June 2 – First Sightseeing Day in Turpan

Tali woke up today with sore calf muscles, probably from the stair climbing we did at Heaven Lake the day before yesterday – more than 500 steps in the trip to the Confucian Temple there, I’m guessing.  We met Jason at 10:30 this morning to begin our first of two days’ sightseeing by visiting the UNESCO World Heritage Site, the ruins of the ancient city of Jiaohe, on the outskirts of Turpan.  

Jiaohe was the capital of one of the 36 kingdoms that made up the Western Region during the Han Dynasty.  It’s watchtowers and high walls are an indication of its dual role, as both a seat of government, and as a military fortress providing safety to area peasants from marauding enemy horsemen.  Jiaohe was largely destroyed by Mongol rebellions, and gradually abandoned after the Yuan Dynasty.  

Because of the extremely hot, dry climate in the Turpan Depression, and the fact that ancient building techniques used mud bricks and stone, rather than wood, there are extensive remnants of many buildings of Jiaohe.  The ruins provide lots of interesting shapes to photograph, especially framed against the blue sky,  and escaping the busloads of tourists with their guides explaining everything to death via loud microphones, was not too difficult, as it’s a large area, and the guided tourists tend not to venture beyond the closest sights.  

The karez irrigation system has brought water from the mountains, more than twenty five miles away from Turpan to the city for more than two thousand years, and as been responsible for this area thriving as an agricultural oasis, in the  midst of an arid desert.  We next visited a tourist site illustrating how the karez works, but it was mostly a big commercial market, with just a little bit of explanation of this amazng ancient feat of engineering.  

We left the karez tourist site quite quickly, and well-fortified by a delicious flatbread still hot from the clay oven that cooks it in just a minute or two, we went on, to visit Grape Valley.  Turpan (or Tulufan, which is what the locals call their city) produces an enormous bounty of grapes, mulberries, melons, and other fruits and vegetables, thanks to the cool mountain water provided by the karez system.  These grapes are then either dried into an astounding variety of raisins, large and small, black and yellow, possibly more than a dozen different strains, or made into wines, which are popular all over China.  

The tourist sites in Grape Valley seemed well suited to providing large amounts of tourists with samples of raisins and wine, but as we are here well before the harvest begins, later in the summer, when I’m sure there are large crowds, the sites had a slightly forlorn air about them…but never mind, we took off on foot to explore the Valley ourselves!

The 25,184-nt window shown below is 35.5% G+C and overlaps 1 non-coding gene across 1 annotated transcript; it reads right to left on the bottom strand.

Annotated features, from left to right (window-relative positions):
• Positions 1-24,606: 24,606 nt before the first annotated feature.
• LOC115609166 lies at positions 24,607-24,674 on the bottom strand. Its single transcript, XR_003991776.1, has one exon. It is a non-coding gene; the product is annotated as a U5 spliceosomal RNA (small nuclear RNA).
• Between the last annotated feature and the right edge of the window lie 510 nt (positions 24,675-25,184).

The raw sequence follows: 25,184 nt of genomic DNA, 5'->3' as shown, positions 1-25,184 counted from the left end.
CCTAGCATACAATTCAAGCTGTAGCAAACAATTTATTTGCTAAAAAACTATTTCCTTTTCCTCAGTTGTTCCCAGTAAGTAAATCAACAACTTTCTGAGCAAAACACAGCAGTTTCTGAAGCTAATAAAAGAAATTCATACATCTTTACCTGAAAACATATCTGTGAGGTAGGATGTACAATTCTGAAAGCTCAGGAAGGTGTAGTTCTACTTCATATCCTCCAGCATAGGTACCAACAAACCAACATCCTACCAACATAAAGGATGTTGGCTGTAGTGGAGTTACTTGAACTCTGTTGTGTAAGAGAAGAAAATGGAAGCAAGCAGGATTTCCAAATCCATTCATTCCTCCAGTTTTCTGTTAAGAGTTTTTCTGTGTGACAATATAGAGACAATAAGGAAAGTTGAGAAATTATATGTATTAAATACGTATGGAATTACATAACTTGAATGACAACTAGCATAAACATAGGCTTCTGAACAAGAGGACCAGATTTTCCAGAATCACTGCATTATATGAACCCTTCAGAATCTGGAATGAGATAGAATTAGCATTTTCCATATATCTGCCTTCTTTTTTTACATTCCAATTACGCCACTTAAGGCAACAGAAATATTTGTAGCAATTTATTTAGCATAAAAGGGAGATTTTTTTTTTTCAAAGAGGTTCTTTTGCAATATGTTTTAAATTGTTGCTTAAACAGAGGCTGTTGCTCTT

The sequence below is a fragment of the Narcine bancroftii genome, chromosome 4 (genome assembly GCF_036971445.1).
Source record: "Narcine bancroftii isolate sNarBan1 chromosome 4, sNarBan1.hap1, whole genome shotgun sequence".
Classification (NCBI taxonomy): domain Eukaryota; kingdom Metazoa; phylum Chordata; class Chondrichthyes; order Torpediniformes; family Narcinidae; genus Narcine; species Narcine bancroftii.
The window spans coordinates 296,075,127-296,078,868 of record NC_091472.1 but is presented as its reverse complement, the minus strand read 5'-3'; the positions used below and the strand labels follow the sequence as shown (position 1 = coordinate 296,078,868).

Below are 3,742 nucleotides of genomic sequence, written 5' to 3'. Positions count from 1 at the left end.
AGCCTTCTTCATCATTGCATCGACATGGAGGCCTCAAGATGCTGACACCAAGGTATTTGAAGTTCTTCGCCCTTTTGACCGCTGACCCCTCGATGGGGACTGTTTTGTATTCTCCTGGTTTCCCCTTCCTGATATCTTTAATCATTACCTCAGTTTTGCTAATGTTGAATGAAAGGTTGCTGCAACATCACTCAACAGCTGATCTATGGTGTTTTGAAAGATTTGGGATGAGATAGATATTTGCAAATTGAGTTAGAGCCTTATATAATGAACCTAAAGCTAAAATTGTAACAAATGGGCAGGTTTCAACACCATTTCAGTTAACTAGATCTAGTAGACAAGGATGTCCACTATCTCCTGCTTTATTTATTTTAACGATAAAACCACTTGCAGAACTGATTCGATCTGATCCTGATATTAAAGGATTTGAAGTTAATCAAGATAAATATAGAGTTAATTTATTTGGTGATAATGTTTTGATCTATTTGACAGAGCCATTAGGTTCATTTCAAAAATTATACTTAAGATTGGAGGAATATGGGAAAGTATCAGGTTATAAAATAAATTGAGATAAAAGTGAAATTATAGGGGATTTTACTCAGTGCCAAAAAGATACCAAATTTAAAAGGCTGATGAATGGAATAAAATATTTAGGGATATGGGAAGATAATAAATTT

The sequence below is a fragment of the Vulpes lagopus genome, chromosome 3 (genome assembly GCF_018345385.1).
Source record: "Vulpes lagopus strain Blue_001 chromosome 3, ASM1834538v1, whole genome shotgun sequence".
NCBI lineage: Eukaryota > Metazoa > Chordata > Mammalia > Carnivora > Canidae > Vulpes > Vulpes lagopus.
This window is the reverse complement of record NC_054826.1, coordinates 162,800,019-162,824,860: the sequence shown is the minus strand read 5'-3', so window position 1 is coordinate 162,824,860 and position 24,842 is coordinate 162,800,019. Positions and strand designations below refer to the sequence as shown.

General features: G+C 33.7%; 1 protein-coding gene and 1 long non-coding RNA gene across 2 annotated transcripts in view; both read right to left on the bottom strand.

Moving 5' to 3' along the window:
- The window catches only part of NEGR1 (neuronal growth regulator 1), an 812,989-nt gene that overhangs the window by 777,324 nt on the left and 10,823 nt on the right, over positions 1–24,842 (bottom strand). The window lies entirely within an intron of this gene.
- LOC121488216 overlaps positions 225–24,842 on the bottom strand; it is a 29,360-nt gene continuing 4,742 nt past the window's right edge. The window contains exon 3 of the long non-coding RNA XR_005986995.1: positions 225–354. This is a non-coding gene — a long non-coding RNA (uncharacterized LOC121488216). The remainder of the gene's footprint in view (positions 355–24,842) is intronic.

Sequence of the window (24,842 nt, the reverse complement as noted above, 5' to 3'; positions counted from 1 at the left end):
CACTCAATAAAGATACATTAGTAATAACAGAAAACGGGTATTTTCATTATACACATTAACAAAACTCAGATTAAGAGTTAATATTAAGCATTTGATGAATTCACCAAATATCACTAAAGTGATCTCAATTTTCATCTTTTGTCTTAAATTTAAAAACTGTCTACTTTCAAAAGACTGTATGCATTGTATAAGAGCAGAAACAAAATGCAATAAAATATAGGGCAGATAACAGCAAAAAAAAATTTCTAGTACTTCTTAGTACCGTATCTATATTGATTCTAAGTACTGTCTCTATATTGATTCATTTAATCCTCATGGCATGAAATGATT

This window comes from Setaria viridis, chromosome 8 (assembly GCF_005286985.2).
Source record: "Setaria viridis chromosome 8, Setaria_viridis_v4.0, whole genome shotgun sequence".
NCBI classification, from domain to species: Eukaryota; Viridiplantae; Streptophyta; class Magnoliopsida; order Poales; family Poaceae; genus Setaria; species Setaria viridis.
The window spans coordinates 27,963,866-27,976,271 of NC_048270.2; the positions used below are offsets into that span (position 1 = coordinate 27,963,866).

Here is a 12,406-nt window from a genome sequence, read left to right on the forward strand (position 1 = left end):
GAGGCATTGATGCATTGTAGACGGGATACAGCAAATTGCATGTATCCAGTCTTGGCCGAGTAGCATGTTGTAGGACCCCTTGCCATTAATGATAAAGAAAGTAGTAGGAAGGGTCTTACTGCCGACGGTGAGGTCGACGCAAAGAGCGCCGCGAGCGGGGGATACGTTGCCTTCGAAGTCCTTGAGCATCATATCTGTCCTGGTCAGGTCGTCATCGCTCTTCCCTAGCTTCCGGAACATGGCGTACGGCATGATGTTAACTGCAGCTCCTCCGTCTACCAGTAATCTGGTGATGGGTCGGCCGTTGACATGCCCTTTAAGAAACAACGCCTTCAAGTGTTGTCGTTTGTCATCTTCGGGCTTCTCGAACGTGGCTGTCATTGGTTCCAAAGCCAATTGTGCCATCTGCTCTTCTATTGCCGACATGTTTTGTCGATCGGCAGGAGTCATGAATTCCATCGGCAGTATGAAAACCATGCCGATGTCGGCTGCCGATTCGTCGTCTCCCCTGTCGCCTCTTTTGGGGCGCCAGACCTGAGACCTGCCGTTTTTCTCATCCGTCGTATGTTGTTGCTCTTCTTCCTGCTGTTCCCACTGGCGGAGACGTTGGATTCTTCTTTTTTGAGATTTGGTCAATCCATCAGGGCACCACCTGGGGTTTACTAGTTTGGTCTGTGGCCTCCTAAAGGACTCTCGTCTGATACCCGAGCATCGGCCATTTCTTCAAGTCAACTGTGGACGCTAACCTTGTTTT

The main road of the Valley is lined with most interesting adobe houses, and most of them have beautiful hand-painted wooden double doors, in varying states of repair. Tali and I walked down a good stretch of the road, photographing these doors, and anything else of visual interest, include the narrow alleys that run between houses, the grape arbors everywhere, and the huge, ancient mulberry trees, whose fruit is ripening now.  

We were invited in by one family, to see their house…we politely declined their invitation to lunch, having just eaten the flatbread, but we were welcome to photograph them as they went about their business – mother making noodles from scratch, grandmother tending to the baby in its cradle, father and son playing at the table while waiting to eat.  So warm and hospitable, these people of Turpan!  I have several times  been asked where I was from by local men,  and when I said “America,” they have smiled and responded, “Welcome to Tulufan!”. 

Once we had taken our cultural and creative walk in Grape Valley, we had one more place to visit today, before calling it a day… the Emin Minaret, also called Su Gong Ta,  one of the architectural gems of the Silk Road.  Built in 1777, it is a circular tower with a beautiful design of differently shaped bricks at each level.  The attached mosgue has beautiful wood beams inside, and the whole structure has a wonderful balance and grace.  

By now, our feet were demanding to be rested, so we had dinner at the same dumpling shop near our hotel as last night, “Longjiang Dumpling  Restaurant, featuring delicious vegetarian dumplings along with hot and cold vegetable dishes.

It was a delicious end to a satisfying day!


About juleslandsman

I live, when not traveling, in Sweetwater, Colorado, located in between Vail and Aspen, and in Kohukohu, a small town on the Hokianga Harbour in New Zealand. I write travelogues, memoirs, and reflections when I'm not skiing, biking, or otherwise outdoors. I retired recently from a career in the financial services industry that spanned more than twenty-five years.
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